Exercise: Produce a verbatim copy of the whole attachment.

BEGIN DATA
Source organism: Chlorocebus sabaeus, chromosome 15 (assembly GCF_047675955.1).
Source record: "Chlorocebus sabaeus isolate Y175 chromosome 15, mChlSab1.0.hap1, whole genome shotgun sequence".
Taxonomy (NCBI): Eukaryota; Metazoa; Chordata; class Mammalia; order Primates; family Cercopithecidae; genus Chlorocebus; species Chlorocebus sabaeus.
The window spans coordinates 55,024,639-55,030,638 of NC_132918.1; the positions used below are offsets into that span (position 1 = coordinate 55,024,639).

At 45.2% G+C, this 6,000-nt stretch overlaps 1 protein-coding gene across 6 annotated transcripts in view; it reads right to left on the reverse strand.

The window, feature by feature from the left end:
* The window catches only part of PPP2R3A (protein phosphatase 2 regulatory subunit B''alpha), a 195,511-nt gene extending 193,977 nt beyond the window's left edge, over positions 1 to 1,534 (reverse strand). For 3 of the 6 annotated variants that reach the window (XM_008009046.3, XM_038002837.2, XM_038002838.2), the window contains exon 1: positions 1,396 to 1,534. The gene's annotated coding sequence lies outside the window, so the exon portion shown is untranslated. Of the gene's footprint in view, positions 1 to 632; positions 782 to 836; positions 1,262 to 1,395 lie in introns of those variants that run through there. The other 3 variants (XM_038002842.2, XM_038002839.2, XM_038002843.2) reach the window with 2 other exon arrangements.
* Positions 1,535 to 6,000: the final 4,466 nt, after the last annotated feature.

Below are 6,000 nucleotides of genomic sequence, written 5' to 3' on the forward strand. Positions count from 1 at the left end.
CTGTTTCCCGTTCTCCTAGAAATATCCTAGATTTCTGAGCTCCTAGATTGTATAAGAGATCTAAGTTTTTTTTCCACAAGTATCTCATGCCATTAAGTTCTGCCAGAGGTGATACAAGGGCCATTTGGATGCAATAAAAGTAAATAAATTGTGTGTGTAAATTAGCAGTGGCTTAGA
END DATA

Source organism: Chlorocebus sabaeus, chromosome 15 (assembly GCF_047675955.1).
Source record: "Chlorocebus sabaeus isolate Y175 chromosome 15, mChlSab1.0.hap1, whole genome shotgun sequence".
Taxonomy (NCBI): Eukaryota; Metazoa; Chordata; class Mammalia; order Primates; family Cercopithecidae; genus Chlorocebus; species Chlorocebus sabaeus.
The window spans coordinates 55,024,639-55,030,638 of NC_132918.1; the positions used below are offsets into that span (position 1 = coordinate 55,024,639).

At 45.2% G+C, this 6,000-nt stretch overlaps 1 protein-coding gene across 6 annotated transcripts in view; it reads right to left on the reverse strand.

The window, feature by feature from the left end:
* The window catches only part of PPP2R3A (protein phosphatase 2 regulatory subunit B''alpha), a 195,511-nt gene extending 193,977 nt beyond the window's left edge, over positions 1 to 1,534 (reverse strand). For 3 of the 6 annotated variants that reach the window (XM_008009046.3, XM_038002837.2, XM_038002838.2), the window contains exon 1: positions 1,396 to 1,534. The gene's annotated coding sequence lies outside the window, so the exon portion shown is untranslated. Of the gene's footprint in view, positions 1 to 632; positions 782 to 836; positions 1,262 to 1,395 lie in introns of those variants that run through there. The other 3 variants (XM_038002842.2, XM_038002839.2, XM_038002843.2) reach the window with 2 other exon arrangements.
* Positions 1,535 to 6,000: the final 4,466 nt, after the last annotated feature.

Below are 6,000 nucleotides of genomic sequence, written 5' to 3' on the forward strand. Positions count from 1 at the left end.
CTGTTTCCCGTTCTCCTAGAAATATCCTAGATTTCTGAGCTCCTAGATTGTATAAGAGATCTAAGTTTTTTTTCCACAAGTATCTCATGCCATTAAGTTCTGCCAGAGGTGATACAAGGGCCATTTGGATGCAATAAAAGTAAATAAATTGTGTGTGTAAATTAGCAGTGGCTTAGA